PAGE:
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22 July 2014
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Gift to nation marks BBC's 80th anniversary

The BBC is celebrating its 80th anniversary by presenting its original transmitter to the Science Museum as a special gift to the nation.

The handover takes place after a special concert on Thursday (7 November 2002) featuring the BBC Symphony Orchestra at the Symphony Hall in Birmingham.

The BBC, in conjunction with Crown Castle International (who are now responsible for the BBC's terrestrial transmissions), will hand over its first transmitter - the 2LO - to the Science Museum, so that it can be fully restored and, in future, displayed for the benefit of the nation.

The transmitter was made by the Marconi Wireless Telegraph Company in 1922.

It takes its name from the number of the Post Office broadcasting licence issued to Marconi to operate an experimental radio station for London, and it was the first transmitter to be used by the BBC - then the British Broadcasting Company - when it was formed later the same year.

The company grew quickly, and 2LO was overtaken by more powerful transmitters in 1925.

It survives today thanks to the efforts of BBC engineers who found it in pieces in the basement of a transmitter station at Brookmans Park in the 1950s.

It was last exhibited in 1992 - the BBC's 70th anniversary year - when it was part of The Greatest Show on Earth display at Broadcasting House.

It has been in the care of Crown Castle International since 1997, when the BBC's terrestrial transmitter network was sold off.

BBC Chairman Gavyn Davies and Peter Abery, Chief Executive of Crown Castle, will jointly present 2LO to the Science Museum.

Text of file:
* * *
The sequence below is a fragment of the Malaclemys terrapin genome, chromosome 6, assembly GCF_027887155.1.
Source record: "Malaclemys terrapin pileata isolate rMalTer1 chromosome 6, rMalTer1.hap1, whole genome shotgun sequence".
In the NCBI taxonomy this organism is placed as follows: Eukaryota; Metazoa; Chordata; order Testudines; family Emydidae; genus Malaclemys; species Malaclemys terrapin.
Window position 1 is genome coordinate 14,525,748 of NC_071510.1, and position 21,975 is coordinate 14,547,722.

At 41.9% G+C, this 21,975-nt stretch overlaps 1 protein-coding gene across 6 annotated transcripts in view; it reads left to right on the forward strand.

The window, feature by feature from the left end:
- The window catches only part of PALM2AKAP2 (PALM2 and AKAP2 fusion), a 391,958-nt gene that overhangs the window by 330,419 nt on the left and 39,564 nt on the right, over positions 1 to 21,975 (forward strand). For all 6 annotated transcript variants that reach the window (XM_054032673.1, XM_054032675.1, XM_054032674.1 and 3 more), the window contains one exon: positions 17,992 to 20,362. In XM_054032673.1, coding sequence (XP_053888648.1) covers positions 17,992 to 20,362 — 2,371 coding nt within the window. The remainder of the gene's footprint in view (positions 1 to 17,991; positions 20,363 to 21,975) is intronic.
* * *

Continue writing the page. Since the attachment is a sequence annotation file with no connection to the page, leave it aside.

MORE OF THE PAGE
It will be received by Lord Puttnam, a trustee of the Science Museum.

BBC Chairman Gavyn Davies said: "Future generations should be able to share what is a fascinating piece of early 21st century technology.

"We also want them to understand its significance in the development of our broadcasting system, which is held up as a model for the world. So I can't think of a more appropriate home for 2LO."

Dr John Griffiths, Senior Curator of Media Technologies at the Science Museum, said: "The 2LO radio transmitter was there at the birth of the BBC in 1922 - it is truly an icon of broadcasting history.

"Fortunately it has survived and the Science Museum is proud to acquire such an important piece of our nation's heritage for the national collections.

"It will be restored by Science Museum experts with a view to put it on display for future generations to marvel at."

Notes to Editors

2LO was built by the Marconi wireless Telegraph Company in May 1922, and in its time it was a marvel of engineering.

It is huge, measuring some six metres in length, compared to the modern equivalent, which is no larger than a suitcase.

But, in terms of its capability, it was tiny and it had a range of only 30 to 40 miles.

Initially it reached a handful of crystal set hobbyists, but within a few months it had proved that a regular radio service could drive radio take-up, and by the time the British Broadcasting Company was formed in November 1922, it had 30,000 listeners.

Records of the earliest broadcasts show just how much there was to learn about the nature of broadcasting, as well as about the technology.

The Post Office - the broadcasting authority at the time - was so nervous about radio that no music was allowed, and it would not permit the station to broadcast for more than seven minutes at a stretch.

That would allow the authority to interject to correct any misinformation that had been broadcast, or even to announce the closure of the station in the event of a serious breach (No such intervention was ever made).

And the first news bulletin from the British Broadcasting Company was read twice - once at normal speed and then again more slowly, so listeners could make notes.



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